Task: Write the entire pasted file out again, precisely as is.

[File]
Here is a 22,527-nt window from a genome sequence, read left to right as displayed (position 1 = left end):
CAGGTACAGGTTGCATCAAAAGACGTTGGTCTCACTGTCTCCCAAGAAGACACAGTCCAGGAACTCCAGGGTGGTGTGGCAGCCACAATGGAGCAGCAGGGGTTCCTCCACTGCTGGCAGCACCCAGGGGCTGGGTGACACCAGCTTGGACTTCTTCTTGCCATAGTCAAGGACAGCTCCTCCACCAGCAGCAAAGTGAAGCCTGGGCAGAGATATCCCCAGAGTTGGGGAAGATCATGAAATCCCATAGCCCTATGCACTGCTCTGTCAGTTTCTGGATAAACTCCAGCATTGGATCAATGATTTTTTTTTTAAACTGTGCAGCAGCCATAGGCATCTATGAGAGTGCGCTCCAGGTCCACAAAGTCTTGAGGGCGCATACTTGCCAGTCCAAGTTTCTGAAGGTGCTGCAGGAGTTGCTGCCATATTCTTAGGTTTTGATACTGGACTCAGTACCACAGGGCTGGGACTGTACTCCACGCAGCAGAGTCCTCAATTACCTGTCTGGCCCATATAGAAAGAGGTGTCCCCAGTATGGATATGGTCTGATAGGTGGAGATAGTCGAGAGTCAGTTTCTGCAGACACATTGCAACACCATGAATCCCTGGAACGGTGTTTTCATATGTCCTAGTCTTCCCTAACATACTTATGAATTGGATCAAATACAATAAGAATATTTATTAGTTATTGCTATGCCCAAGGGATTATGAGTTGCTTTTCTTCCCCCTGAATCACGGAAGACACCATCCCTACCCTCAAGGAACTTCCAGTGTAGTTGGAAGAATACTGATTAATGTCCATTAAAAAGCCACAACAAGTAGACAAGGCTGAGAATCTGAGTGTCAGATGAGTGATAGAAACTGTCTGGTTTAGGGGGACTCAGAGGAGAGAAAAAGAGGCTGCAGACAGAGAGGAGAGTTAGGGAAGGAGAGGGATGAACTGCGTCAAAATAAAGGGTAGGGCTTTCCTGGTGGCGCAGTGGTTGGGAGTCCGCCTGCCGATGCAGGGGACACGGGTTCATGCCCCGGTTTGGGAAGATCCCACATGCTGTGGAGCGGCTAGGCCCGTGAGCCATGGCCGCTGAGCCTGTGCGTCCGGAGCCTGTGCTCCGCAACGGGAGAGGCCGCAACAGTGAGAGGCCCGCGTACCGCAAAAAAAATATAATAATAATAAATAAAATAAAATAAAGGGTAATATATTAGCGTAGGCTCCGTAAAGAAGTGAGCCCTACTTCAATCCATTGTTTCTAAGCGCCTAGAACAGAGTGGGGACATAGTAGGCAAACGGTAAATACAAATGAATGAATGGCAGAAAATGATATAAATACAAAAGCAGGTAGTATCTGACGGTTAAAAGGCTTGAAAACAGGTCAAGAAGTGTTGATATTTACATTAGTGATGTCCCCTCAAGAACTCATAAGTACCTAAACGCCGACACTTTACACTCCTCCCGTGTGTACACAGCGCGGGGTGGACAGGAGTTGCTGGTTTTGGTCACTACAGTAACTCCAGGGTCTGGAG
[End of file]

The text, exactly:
Here is a 22,527-nt window from a genome sequence, read left to right as displayed (position 1 = left end):
CAGGTACAGGTTGCATCAAAAGACGTTGGTCTCACTGTCTCCCAAGAAGACACAGTCCAGGAACTCCAGGGTGGTGTGGCAGCCACAATGGAGCAGCAGGGGTTCCTCCACTGCTGGCAGCACCCAGGGGCTGGGTGACACCAGCTTGGACTTCTTCTTGCCATAGTCAAGGACAGCTCCTCCACCAGCAGCAAAGTGAAGCCTGGGCAGAGATATCCCCAGAGTTGGGGAAGATCATGAAATCCCATAGCCCTATGCACTGCTCTGTCAGTTTCTGGATAAACTCCAGCATTGGATCAATGATTTTTTTTTTAAACTGTGCAGCAGCCATAGGCATCTATGAGAGTGCGCTCCAGGTCCACAAAGTCTTGAGGGCGCATACTTGCCAGTCCAAGTTTCTGAAGGTGCTGCAGGAGTTGCTGCCATATTCTTAGGTTTTGATACTGGACTCAGTACCACAGGGCTGGGACTGTACTCCACGCAGCAGAGTCCTCAATTACCTGTCTGGCCCATATAGAAAGAGGTGTCCCCAGTATGGATATGGTCTGATAGGTGGAGATAGTCGAGAGTCAGTTTCTGCAGACACATTGCAACACCATGAATCCCTGGAACGGTGTTTTCATATGTCCTAGTCTTCCCTAACATACTTATGAATTGGATCAAATACAATAAGAATATTTATTAGTTATTGCTATGCCCAAGGGATTATGAGTTGCTTTTCTTCCCCCTGAATCACGGAAGACACCATCCCTACCCTCAAGGAACTTCCAGTGTAGTTGGAAGAATACTGATTAATGTCCATTAAAAAGCCACAACAAGTAGACAAGGCTGAGAATCTGAGTGTCAGATGAGTGATAGAAACTGTCTGGTTTAGGGGGACTCAGAGGAGAGAAAAAGAGGCTGCAGACAGAGAGGAGAGTTAGGGAAGGAGAGGGATGAACTGCGTCAAAATAAAGGGTAGGGCTTTCCTGGTGGCGCAGTGGTTGGGAGTCCGCCTGCCGATGCAGGGGACACGGGTTCATGCCCCGGTTTGGGAAGATCCCACATGCTGTGGAGCGGCTAGGCCCGTGAGCCATGGCCGCTGAGCCTGTGCGTCCGGAGCCTGTGCTCCGCAACGGGAGAGGCCGCAACAGTGAGAGGCCCGCGTACCGCAAAAAAAATATAATAATAATAAATAAAATAAAATAAAGGGTAATATATTAGCGTAGGCTCCGTAAAGAAGTGAGCCCTACTTCAATCCATTGTTTCTAAGCGCCTAGAACAGAGTGGGGACATAGTAGGCAAACGGTAAATACAAATGAATGAATGGCAGAAAATGATATAAATACAAAAGCAGGTAGTATCTGACGGTTAAAAGGCTTGAAAACAGGTCAAGAAGTGTTGATATTTACATTAGTGATGTCCCCTCAAGAACTCATAAGTACCTAAACGCCGACACTTTACACTCCTCCCGTGTGTACACAGCGCGGGGTGGACAGGAGTTGCTGGTTTTGGTCACTACAGTAACTCCAGGGTCTGGAG